Bursera fagaroides
Bursera fagaroides 03.jpg

Secure (NatureServe)
Scientific classification edit
Kingdom: Plantae
Clade: Tracheophytes
Clade: Angiosperms
Clade: Eudicots
Clade: Rosids
Order: Sapindales
Family: Burseraceae
Genus: Bursera
B. fagaroides
Binomial name
Bursera fagaroides
(Kunth) Engl. 1880
  • Elaphrium fagaroides Kunth 1824
  • Amyris fagaroides Spreng.
  • Amyris ventricosa La Llave ex Schltdl.
  • Bursera covillei (Rose) Engl.
  • Bursera inaguensis Britton
  • Bursera lonchophylla Sprague & L.Riley
  • Bursera obovata Turcz.
  • Bursera odorata Brandegee
  • Bursera purpusii Brandegee
  • Bursera schaffneri S.Watson
  • Commiphora inaguensis (Britton) M.Moncada Ferrera
  • Elaphrium covillei Rose
  • Elaphrium inaguense (Britton) Rose
  • Elaphrium lonchophyllum (Sprague & Riley) J.G.Ortega
  • Elaphrium obovatum (Turcz.) Rose
  • Elaphrium odoratum (Brandegee) Rose
  • Elaphrium purpusii (Brandegee) Rose
  • Elaphrium schaffneri (S.Watson) Rose
  • Elaphrium tenuifolium Rose
  • Terebinthus fagaroides (Kunth) Rose
  • Terebinthus inaguensis Britton
  • Terebinthus odorata Rose
  • Terebinthus schaffneri (S. Watson) Rose
  • Terebinthus tenuifolia (Rose) Rose

Bursera fagaroides is a species of flowering plant in the genus Bursera known by the common names torchwood copal and fragrant bursera.[2] It is widespread across much of Mexico from Sonora to Oaxaca, and its range extends just into Arizona in the United States, although some sources suggest that it may now be extirpated in Arizona.[2][3][4]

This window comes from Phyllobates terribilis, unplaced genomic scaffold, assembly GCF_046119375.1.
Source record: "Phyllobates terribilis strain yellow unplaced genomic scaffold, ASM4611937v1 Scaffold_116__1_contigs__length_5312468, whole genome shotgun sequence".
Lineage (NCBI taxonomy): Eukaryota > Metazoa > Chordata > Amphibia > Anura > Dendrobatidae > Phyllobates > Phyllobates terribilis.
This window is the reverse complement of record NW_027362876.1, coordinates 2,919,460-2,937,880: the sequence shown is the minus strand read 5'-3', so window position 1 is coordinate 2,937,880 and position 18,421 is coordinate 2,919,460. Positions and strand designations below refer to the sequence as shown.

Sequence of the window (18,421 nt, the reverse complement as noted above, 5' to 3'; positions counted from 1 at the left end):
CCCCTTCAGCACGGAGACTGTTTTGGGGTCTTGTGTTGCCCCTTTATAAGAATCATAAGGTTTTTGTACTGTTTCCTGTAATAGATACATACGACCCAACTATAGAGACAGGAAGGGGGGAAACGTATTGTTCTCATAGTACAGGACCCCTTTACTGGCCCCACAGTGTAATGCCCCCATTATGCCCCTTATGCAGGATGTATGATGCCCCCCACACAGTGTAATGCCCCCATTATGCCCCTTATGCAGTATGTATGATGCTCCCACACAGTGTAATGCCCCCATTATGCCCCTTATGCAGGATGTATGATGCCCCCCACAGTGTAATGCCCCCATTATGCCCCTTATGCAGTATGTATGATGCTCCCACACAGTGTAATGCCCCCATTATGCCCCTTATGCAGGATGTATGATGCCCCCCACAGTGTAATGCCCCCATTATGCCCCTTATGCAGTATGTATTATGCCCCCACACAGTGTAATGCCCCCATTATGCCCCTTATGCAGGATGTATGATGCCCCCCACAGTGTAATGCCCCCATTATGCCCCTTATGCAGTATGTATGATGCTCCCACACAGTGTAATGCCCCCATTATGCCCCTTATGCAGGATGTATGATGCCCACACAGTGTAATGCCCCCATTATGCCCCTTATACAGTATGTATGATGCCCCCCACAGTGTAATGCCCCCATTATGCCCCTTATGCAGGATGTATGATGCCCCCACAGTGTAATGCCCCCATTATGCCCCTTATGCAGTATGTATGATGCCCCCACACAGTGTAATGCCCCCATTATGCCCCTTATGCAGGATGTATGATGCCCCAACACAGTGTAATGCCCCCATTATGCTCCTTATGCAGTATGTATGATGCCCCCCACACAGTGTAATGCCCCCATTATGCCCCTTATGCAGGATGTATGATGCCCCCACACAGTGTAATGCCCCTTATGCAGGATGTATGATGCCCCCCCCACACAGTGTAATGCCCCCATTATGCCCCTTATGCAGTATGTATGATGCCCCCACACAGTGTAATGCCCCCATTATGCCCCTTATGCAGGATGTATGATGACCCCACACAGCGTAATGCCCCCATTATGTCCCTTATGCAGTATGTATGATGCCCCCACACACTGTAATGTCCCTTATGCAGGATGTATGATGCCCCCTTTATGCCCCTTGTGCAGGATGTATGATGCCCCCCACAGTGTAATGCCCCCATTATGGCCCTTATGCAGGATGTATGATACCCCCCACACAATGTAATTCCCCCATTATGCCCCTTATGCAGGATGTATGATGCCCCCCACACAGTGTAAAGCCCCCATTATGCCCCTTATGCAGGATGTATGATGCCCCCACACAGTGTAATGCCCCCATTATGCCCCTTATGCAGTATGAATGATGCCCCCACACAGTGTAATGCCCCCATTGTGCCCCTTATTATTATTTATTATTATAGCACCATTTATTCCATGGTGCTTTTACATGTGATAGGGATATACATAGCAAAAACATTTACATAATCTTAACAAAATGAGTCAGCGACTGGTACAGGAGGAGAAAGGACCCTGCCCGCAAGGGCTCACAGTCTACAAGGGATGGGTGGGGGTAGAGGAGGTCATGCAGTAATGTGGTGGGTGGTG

This plant is a shrub or tree growing up to 10 meters (33 feet) tall. The trunk is swollen, with peeling red-tinged bark. The leaves are pinnate, each made up of 5 to 11 leaflets. The flowers are borne singly or in clusters at the ends of branches and are white, sometimes with a yellow or greenish tint. The gray-brown triangular fruit is about 6 millimeters long and splits open when ripe to release a reddish seed.

Bursera fagaroides is similar in appearance to the elephant tree (Bursera microphylla), but can be differentiated by its longer, narrower leaflets.[2]

This plant grows in the scrub of the Sonoran Desert. Farther south in Mexico it can be found in arroyos in subtropical scrub habitat. It is found in shallow soils and rocky substrates, often limestone.[2]

The seeds are consumed by birds such as the white-eyed vireo (Vireo griseus), and the grey catbird (Dumetella carolinensis).[5]

This species is grown as an ornamental plant and can be sculpted into bonsai.[2]


In Mexico, the gum from the tree has been used in treating scorpion stings and insect bites.[6]



  1. ^ The Plant List, Bursera fagaroides (Kunth) Engl.
  2. ^ a b c d e Bursera fagaroides. Archived 2014-09-16 at the Wayback Machine Plant Abstracts. Arizona Game and Fish Department.
  3. ^ SEINet, Southwestern Biodiversity, Arizona chapter
  4. ^ Biota of North America Program 2014 county distribution map
  5. ^ Ortiz-Pulido, R. and V. Rico-Gray. (2006). Seed dispersal of Bursera fagaroides (Burseraceae): The effect of linking environmental factors. The Southwestern Naturalist 51(1) 11-21.
  6. ^ Standley, Paul C.; Blake, S. F. (1923). "Trees and Shrubs of Mexico (Oxalidaceae-Turneraceae)". Contributions from the United States National Herbarium. Washington, D.C.: Department of Botany, Smithsonian Institution. 23 (3): 549. JSTOR 23492504.

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Further reading